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(from Spanish) (1) A plant, Salsola soda, which grows extensively on seashores in the western Mediterranean and the Canary Islands; hence (2) an impure alkali made by burning plants of this and related species, formerly used in the manufacture of soap and glass.
The mixture of raw materials (often silica, soda or potash, and lime) that is melted in a pot or tank to make glass. Cullet, as well as minor ingredients such as colorants, can be added to the batch to help the melting process.
A glassworker’s tool in the form of a square wooden paddle with a handle. Battledores are used to smooth the bottoms of vessels and other objects.
The word used to describe the multifaceted wheel-engraved surface that resembles beaten metal. Martelé
A 19th-century American pressed glass jar in the form of a bear, probably for bear grease.
(German) A type of drinking glass, similar to a Römer, but with a funnel-shaped mouth. It was made in Germany and the Low Countries in the 16th and 17th centuries.
A large bowl with matching smaller bowls, used for serving fruit and other desserts.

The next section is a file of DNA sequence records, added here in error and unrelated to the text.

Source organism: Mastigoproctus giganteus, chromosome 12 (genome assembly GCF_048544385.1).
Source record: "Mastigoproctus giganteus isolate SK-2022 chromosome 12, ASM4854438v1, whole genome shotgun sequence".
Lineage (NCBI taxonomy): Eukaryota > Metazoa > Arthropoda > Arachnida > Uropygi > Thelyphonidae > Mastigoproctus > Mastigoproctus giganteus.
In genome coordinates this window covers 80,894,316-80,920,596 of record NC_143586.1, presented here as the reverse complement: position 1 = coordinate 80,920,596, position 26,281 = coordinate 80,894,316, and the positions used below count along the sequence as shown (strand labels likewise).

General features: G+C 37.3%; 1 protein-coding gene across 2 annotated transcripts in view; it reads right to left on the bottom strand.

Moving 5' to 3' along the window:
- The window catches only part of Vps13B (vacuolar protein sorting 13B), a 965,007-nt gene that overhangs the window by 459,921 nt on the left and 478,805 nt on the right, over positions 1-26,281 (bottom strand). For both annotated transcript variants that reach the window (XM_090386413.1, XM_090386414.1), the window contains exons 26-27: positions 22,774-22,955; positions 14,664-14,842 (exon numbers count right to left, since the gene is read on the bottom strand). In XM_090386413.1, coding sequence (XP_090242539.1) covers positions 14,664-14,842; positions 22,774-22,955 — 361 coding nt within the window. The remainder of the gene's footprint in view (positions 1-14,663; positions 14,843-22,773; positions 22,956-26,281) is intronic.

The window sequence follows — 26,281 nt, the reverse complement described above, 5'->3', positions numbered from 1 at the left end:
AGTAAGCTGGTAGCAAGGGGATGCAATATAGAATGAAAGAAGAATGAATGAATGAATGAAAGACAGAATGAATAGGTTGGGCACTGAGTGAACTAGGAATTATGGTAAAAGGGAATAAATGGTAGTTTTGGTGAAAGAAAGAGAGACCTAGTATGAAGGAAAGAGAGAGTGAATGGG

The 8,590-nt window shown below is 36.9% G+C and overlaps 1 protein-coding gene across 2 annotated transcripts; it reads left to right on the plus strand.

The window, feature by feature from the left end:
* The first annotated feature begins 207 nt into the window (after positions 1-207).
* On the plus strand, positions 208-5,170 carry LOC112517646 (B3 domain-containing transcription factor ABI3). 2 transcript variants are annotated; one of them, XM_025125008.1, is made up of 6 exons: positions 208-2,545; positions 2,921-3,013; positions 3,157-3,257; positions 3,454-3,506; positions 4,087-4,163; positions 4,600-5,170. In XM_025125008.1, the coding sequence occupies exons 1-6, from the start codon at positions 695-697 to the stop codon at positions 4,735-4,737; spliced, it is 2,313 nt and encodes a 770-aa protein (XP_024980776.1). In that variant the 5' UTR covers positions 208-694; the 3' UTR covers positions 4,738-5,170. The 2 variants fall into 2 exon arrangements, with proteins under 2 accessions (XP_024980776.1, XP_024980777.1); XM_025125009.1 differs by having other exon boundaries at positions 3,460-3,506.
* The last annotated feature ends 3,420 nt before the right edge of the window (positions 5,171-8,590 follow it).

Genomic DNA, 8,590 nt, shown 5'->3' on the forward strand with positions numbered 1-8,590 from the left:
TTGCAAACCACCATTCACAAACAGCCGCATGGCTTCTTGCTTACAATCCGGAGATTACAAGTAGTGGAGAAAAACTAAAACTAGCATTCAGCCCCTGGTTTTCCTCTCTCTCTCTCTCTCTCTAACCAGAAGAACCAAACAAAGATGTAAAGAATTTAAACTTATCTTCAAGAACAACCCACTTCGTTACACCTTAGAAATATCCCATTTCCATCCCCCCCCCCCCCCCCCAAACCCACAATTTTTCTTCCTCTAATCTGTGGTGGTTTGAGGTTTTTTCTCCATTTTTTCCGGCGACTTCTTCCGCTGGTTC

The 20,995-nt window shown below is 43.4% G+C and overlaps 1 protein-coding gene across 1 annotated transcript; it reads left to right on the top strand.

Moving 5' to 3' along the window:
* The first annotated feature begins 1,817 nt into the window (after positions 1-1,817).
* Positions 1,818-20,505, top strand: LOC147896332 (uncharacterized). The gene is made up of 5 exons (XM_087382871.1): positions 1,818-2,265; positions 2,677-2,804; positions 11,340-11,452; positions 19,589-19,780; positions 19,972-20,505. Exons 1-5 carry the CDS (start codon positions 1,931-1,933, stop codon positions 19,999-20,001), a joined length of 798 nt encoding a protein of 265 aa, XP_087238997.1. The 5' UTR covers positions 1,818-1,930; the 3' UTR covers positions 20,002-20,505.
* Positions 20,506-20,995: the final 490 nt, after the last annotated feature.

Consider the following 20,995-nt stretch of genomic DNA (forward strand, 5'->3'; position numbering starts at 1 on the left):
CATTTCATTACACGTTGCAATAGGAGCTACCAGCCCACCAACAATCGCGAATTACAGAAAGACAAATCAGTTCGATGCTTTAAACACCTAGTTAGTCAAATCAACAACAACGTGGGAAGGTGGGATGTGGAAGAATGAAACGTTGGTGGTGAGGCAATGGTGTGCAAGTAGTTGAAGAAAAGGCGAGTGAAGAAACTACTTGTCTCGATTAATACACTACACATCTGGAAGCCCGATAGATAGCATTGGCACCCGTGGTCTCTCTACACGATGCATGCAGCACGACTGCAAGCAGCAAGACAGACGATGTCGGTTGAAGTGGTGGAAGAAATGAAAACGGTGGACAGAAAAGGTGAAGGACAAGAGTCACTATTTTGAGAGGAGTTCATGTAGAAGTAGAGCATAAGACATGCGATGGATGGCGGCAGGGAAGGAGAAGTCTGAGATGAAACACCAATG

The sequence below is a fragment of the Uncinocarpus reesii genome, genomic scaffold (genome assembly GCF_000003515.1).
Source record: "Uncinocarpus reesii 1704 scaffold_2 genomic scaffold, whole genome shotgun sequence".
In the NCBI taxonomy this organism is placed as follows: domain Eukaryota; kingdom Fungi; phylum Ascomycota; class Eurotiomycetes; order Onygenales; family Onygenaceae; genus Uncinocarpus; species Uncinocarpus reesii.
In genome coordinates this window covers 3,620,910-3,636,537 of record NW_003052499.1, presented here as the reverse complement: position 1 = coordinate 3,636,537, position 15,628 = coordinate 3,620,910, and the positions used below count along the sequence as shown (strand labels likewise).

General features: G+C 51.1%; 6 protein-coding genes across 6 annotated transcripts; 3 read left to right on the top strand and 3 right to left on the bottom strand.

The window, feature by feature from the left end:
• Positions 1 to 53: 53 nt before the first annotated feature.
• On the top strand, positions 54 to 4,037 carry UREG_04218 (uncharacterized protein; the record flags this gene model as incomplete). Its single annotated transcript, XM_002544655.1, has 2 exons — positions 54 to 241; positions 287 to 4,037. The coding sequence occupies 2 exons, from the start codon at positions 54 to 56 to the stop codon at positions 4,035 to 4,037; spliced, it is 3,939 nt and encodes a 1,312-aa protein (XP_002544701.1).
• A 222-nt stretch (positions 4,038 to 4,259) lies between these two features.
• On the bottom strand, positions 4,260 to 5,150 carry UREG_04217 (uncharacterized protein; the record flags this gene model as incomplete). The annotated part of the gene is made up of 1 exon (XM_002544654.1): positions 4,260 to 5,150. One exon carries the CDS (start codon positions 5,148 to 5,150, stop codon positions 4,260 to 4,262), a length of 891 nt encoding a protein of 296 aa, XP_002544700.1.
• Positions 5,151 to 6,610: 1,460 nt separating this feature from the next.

A style of decorative art favored by the middle class in Germanic Europe between about 1815 and 1848. The name is derived from Gottlieb Biedermeier, the pseudonymous author of the satirical verses of Ludwig Eichrodt (1827-1892) and Adolf Kussmaul (1822-1902). During the period in which the
A flameworked centerpiece or mantel ornament consisting of a tall fountain with two birds perched on the rim, and two or more shorter pedestals, each with a bird on the top. The birds have tails made of glass fibers. Bird fountains were made in England in the mid-19th century.
A mass of molten glass, usually small and freshly gathered from the furnace. In a team of glassworkers, the bit gatherer removes bits from the furnace, using a bit iron. Bits are also known as gobs.